Civil Procedure Keyed to Subrin
Gomez v. Toledo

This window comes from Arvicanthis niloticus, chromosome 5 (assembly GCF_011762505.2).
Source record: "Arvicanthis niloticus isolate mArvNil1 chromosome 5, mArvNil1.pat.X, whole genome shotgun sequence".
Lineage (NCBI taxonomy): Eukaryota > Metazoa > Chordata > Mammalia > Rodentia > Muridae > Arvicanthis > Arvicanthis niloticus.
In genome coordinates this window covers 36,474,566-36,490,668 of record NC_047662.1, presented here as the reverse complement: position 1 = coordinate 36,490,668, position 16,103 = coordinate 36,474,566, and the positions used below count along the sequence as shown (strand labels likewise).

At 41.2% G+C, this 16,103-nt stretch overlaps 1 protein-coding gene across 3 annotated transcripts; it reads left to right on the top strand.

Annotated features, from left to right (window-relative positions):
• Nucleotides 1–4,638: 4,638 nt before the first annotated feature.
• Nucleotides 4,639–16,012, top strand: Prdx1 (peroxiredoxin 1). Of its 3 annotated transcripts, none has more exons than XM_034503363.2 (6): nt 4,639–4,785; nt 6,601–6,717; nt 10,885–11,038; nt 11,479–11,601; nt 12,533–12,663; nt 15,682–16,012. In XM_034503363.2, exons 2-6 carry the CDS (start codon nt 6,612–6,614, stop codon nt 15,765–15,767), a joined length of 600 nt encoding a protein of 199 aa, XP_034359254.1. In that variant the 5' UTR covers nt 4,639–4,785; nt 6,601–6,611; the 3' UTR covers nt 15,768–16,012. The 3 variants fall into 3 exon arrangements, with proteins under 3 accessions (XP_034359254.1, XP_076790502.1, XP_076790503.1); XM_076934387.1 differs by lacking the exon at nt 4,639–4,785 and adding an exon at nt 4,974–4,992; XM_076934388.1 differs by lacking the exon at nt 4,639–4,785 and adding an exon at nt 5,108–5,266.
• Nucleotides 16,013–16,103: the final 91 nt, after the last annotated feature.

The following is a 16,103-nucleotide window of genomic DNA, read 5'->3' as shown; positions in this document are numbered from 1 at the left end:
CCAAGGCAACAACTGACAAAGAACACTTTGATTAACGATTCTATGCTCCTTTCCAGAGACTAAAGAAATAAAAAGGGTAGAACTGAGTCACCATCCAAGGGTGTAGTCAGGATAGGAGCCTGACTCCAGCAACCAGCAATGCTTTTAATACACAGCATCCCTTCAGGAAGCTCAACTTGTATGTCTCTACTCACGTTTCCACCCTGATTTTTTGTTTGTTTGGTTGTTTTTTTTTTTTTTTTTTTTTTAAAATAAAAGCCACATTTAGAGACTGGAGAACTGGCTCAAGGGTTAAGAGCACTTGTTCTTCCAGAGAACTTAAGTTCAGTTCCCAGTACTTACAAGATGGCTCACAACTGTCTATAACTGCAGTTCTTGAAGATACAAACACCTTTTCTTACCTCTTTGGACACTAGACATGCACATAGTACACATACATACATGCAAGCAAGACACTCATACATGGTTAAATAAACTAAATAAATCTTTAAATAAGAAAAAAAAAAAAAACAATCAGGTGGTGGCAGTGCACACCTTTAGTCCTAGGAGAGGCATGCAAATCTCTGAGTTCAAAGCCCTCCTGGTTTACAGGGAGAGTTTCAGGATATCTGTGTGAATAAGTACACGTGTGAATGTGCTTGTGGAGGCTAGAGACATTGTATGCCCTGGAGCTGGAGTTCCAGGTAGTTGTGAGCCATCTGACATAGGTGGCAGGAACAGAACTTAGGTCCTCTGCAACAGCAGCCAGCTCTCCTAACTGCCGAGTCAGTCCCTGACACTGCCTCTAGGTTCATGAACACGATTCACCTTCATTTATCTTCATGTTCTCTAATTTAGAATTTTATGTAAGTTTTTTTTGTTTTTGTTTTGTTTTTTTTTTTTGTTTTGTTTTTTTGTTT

Plaintiff brought an action against Defendant, the Superintendent of the Police of the Commonwealth of Puerto Rico. In 1976 criminal charges had been brought against Plaintiff, and he was fired without a hearing. Plaintiff asserted that he is entitled to his old job back because the District Court of Puerto Rico found no probable cause that he was guilty of the criminal charges. Following a hearing, Plaintiff was reinstated with the Criminal Bureau and given back pay. He then filed suit alleging that his initial discharge had caused him anxiety, embarrassment and damage to his reputation. Defendant moved to dismiss pursuant to Federal Rule of Civil Procedure 12(b)(6). The district court granted the motion, observing that Defendant was entitled to qualified immunity for acts done in good faith within the scope of his official duties, such that Plaintiff was required to assert bad faith in his pleadings to survive the motion. After the First Circuit Court of Appeals affirme d, the Supreme Court of the United States granted certiorari.
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